V. Exhibit furniture It was important to delineate the ground floor area of the gallery since the exhibit space consists of two walls and is located on such a busy path. The implication of two ‘gates’ through the use of furniture was a critical tool to create a spacial fence for the visitors entering the Villa Domitia in virtual reality. When using a VR headset it is necessary to give the visitor a point of reference. By setting ‘obstacles’ the visitor has a frame of reference before putting on the headset so that they know they can only walk within a specific area with the headset on. Further to providing boundaries the furniture also served to provide seating, a computer stand, and a place on which to rest the additional material. Finally, the design and building of the furniture needed to be cost efficient to fit within the exhibition budget. The furniture was designed with the intent of translating the feel and scale of the architectural texture experienced in the ruins. The design initially called for a wall made of 2x2inch wooden dowels to recreate a wall in opus reticolatum. Nonetheless with the necessity of providing seating, a computer stand as well as the display of postcards and travel books, the top surface reshaped the design. It was also important to utilize the 3Dpoint cloud model in order to make it in part digestible to those simply walking by without the time to stop and try the VR headset. As such we extracted 18x18 inch squares of 136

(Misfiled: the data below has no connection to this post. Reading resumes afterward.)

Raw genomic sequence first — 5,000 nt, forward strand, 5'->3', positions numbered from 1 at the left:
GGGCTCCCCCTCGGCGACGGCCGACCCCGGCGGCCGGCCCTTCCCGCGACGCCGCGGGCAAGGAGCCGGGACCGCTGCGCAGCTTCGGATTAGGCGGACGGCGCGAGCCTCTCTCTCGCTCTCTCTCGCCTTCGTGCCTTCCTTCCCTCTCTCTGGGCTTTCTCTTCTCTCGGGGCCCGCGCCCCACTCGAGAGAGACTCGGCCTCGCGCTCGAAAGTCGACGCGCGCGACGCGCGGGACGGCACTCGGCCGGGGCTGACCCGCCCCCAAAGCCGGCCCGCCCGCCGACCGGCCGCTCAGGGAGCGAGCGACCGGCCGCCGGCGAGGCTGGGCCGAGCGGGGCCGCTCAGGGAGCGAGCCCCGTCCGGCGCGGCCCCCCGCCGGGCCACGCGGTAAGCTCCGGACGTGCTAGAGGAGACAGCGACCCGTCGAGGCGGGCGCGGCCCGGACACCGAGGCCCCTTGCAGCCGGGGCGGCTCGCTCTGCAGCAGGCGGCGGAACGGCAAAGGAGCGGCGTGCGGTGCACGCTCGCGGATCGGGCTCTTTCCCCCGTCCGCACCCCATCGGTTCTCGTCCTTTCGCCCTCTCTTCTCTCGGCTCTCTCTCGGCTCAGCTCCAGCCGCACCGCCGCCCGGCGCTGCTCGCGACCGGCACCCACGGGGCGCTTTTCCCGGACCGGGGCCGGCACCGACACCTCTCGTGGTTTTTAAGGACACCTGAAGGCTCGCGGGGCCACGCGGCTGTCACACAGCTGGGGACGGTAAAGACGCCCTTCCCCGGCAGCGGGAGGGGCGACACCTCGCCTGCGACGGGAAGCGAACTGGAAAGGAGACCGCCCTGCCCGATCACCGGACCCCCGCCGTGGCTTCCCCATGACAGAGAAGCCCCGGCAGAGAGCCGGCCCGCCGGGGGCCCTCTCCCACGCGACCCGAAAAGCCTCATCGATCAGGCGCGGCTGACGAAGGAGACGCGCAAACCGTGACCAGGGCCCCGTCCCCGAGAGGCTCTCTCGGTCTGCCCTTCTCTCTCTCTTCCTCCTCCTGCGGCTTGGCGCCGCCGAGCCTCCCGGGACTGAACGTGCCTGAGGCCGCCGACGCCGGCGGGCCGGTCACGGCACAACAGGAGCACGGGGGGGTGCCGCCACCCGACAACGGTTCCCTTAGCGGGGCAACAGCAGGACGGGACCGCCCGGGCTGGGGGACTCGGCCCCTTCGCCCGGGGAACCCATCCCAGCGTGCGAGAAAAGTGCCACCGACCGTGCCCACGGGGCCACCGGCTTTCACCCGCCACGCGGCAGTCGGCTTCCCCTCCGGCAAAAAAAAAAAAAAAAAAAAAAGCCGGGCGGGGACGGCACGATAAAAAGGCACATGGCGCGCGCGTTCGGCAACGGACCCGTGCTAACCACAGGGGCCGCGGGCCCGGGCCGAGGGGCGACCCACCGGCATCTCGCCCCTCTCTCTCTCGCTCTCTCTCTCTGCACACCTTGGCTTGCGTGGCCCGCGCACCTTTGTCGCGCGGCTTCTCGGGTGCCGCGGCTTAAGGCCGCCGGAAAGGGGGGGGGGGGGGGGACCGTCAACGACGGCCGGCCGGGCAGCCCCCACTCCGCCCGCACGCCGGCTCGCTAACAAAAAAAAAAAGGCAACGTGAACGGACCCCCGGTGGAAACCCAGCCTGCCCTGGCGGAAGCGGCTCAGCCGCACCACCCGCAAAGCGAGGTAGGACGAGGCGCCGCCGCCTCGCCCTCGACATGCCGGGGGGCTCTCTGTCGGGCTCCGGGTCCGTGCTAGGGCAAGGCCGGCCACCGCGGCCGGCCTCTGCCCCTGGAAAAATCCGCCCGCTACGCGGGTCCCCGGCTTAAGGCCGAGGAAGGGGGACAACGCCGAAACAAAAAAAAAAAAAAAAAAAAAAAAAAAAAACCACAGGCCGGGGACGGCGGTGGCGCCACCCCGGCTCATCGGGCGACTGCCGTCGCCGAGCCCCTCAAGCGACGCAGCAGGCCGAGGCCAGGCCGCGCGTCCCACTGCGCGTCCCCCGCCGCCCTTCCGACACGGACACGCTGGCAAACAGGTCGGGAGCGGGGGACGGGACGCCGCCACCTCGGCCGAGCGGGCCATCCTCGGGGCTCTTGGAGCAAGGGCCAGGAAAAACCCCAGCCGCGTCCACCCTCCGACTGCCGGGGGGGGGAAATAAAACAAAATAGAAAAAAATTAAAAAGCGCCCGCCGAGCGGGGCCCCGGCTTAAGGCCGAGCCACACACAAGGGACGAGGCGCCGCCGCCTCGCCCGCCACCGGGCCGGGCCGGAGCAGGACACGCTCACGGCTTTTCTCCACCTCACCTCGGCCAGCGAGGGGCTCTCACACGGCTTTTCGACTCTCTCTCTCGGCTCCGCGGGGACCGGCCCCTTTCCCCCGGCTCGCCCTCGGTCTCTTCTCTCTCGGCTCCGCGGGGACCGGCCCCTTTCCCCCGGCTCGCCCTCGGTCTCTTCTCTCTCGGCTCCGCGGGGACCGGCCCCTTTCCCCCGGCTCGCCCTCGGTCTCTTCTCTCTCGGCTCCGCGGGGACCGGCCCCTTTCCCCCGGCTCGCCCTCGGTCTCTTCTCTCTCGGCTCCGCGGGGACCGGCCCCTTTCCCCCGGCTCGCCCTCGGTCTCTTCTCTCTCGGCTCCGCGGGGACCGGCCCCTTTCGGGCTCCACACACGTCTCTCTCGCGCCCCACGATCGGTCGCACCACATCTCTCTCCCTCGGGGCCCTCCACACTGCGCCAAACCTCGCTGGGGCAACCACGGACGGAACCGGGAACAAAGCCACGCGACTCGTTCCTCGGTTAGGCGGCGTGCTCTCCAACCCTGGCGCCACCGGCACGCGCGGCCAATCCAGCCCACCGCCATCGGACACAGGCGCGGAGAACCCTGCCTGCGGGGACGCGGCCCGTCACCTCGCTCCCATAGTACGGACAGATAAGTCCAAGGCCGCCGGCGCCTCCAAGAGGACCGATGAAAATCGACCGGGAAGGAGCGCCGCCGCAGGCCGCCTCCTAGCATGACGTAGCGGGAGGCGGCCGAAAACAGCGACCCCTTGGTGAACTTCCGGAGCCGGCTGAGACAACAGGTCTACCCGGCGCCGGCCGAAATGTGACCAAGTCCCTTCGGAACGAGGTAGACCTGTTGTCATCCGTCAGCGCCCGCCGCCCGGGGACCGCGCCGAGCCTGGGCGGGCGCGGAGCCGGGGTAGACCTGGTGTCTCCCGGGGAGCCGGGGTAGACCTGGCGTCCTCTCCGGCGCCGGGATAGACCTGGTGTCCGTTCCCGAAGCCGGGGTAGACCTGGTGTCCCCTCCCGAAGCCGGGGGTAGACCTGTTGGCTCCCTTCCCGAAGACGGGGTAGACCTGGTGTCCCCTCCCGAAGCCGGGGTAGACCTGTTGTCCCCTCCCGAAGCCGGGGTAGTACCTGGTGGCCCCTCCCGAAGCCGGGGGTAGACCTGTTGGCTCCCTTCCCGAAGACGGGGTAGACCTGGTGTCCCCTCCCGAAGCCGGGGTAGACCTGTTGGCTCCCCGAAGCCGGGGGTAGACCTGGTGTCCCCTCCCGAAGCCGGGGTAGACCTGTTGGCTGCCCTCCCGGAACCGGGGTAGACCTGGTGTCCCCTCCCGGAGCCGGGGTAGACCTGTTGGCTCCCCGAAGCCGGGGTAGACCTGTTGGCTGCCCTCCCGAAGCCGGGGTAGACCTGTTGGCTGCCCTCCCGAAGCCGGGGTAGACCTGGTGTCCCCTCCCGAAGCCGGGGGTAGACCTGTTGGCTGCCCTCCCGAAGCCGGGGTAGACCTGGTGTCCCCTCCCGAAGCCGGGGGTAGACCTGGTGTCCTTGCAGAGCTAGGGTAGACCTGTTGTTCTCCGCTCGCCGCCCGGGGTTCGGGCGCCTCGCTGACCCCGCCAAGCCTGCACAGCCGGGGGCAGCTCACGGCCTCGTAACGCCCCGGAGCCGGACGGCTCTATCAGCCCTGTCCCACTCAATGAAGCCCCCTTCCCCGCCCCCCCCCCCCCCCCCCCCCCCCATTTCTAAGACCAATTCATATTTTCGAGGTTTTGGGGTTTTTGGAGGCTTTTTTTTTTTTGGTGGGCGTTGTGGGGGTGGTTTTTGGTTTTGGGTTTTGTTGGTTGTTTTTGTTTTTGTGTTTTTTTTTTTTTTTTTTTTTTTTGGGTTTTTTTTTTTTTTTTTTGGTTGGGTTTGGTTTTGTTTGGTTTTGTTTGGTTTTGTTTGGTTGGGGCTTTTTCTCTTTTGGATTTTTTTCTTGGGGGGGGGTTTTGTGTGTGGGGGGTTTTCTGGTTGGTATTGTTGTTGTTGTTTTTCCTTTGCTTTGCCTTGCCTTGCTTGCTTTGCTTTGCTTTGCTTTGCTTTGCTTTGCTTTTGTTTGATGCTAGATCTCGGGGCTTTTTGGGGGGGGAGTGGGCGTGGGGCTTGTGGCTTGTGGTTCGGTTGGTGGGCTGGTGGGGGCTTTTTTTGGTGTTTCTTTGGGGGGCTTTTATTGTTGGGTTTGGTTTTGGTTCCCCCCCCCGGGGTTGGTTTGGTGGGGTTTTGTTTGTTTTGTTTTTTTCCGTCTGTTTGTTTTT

different brick textures, showing brick typology as well as the ways in which different types met each other to create masonry seams. These excerpts were then routed in foam and casted in plaster and concrete, creating uniform textures. Finally the casted tiles were fitted into 19x19inch plywood boxes hence providing an inviting, flat, sitting structure sided by 1:1 scaled brick textures from the ruins.